The present-day operational command of the Armed Forces is delegated to the Department of Defense and is normally exercised through the Secretary of Defense. The exact degree of authority that the Constitution grants to the President as Commander in Chief has been the subject of much debate throughout American history, with Congress at various times granting the president wide authority and at others attempting to restrict that authority. InWashington used his constitutional powers to assemble 12, militia to quell the Whiskey Rebellion —a conflict in western Pennsylvania involving armed farmers and distillers who refused to pay excise tax on spirits.
Just what exactly does the President do all day? The evolving power and enlarging scope of responsibilities have made the modern presidency a very big job. Some even say that it is impossible for one person to handle it all.
Presidents as Crisis Managers The Constitutional power as "Commander in Chief" has evolved into the very important modern role of "crisis manager.
In the case of war — such as the Korean War, the Vietnam War, and the Persian Gulf War — or less famous regional conflicts — such as those in Kosovo, Somalia, or Haiti — the President must go into "emergency mode" and concentrate on the immediate problem.
Domestically, crises may occur — such as urban riots, hurricanes, or forest fires — that require the President to schedule time to coordinate government responses to the situation. Presidents as Symbols and Administrators More than anyone else, the President symbolizes the country — its people and its beliefs.
In this role, a President performs many ceremonial duties, such as receiving foreign dignitaries, throwing the first baseball of the season, and walking on red carpets while waving to crowds.
These actions are not trivial. Strong Presidents must exude confidence, not just in themselves, but in the American people as well. The best ones have had an intangible charisma that engendered public confidence.
As leader of the executive branch, the President is primarily responsible for seeing that the work of government is done.
The president must therefore recruit and appoint many people to top government jobs. Cabinet members, many sub-Cabinet positions, federal judges including Supreme Court Justices, ambassadors, top military leaders, and heads of independent government agencies are all appointments filled by the President.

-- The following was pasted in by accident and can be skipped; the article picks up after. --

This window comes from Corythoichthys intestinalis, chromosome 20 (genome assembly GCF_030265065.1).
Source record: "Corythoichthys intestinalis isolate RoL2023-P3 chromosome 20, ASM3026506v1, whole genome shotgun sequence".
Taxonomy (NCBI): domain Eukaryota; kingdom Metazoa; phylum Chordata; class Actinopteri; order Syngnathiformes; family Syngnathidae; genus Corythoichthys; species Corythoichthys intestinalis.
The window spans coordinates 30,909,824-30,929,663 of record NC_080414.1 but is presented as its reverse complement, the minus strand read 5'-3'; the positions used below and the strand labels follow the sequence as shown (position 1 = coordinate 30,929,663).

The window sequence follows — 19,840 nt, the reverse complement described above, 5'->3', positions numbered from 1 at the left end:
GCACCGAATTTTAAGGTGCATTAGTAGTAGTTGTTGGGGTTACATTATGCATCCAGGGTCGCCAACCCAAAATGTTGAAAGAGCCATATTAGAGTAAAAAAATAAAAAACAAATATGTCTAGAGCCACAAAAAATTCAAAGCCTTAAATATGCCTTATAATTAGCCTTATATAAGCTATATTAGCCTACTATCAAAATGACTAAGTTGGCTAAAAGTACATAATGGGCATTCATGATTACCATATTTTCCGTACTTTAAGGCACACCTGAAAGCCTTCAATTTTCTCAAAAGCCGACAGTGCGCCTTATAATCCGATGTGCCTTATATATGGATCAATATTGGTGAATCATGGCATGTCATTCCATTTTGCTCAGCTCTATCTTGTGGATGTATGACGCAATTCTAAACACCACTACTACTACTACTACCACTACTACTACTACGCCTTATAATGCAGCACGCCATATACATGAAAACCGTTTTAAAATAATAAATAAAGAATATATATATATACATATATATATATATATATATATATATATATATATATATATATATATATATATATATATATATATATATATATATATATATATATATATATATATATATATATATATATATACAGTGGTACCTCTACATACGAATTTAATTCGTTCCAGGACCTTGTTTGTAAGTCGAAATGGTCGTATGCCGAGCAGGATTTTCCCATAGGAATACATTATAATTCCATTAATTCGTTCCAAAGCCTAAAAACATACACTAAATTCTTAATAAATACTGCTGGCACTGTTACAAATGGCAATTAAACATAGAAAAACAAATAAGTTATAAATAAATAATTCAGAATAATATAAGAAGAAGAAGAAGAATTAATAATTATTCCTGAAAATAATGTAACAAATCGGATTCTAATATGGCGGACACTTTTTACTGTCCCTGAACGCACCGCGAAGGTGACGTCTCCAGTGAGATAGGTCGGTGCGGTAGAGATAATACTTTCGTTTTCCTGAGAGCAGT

Even though nominees are subject to consent by the Senate, the fact that Presidents control more than 4, appointments to government service makes this responsibility an important one.
Presidents as Agenda Setters Presidents have considerable power in setting the agenda of lawmakers, especially in the field of foreign affairs. Setting a political agenda has been a role that has grown in recent years. The founders clearly intended that Congress take the lead in setting priorities and determining policies.
Today, Presidents have plans for Social Security, welfare programs, taxes, inflation, and public education. In foreign policy, they often act first, and then consult Congress. Virtually all recent Presidents regularly recommend legislation to Congress.
Strong Presidents have used the State of the Union address, given yearly at the start of each congressional session, to set an agenda. Modern Presidents now use the media to bring attention to their proposals and to place pressure on legislators.
A President may threaten a veto before the bill gets to the Oval Office. The great author John Steinbeck commented, " We give the President more work than a man can do, more responsibility than a man should take, more pressure than a man can bear.
Is it the ability to promote a vision, or handle a crisis, or promote equality? Find out what they said in each category as well as overall, and see if you agree. Duties of the Executive To inform the minds of the people, and to follow their will, is the chief duty of those placed at their head.Jul 08, · The base and the resulting power play different roles, too.
With the triangle notation, there would be constant confusions and mistakes caused by a permutation of two or three of the vertices. To confuse the base and the exponent is a serious mistake, .
Michael Picker, current president of California’s Public Utilities Commission, said the state’s excess power supply is a strategic decision to ensure reliability.
The First Lady as Formal Advisor to the President Mary Anne Borrelli a a Connecticut College, USA Published online: 15 Oct and staffing raises questions about the proper separation of powers.
Too the first lady’s informal power and invested her with formal power. The. Nov 09, · In view of the constitution, section 5 below states the powers of the executive; The Executive Power of the President shall Section 5(1)a – Be vested in the president subject to the laws made by the National Assembly and can be exercised by him directly, VP, Ministers of the government or officers in the public service of the federation.
Time for a small meeting of big powers. Hugh White. Straits Times. 19 September All of us who live in and around Asia face big changes in the way our region works, and big choices about what we are going to do about it.
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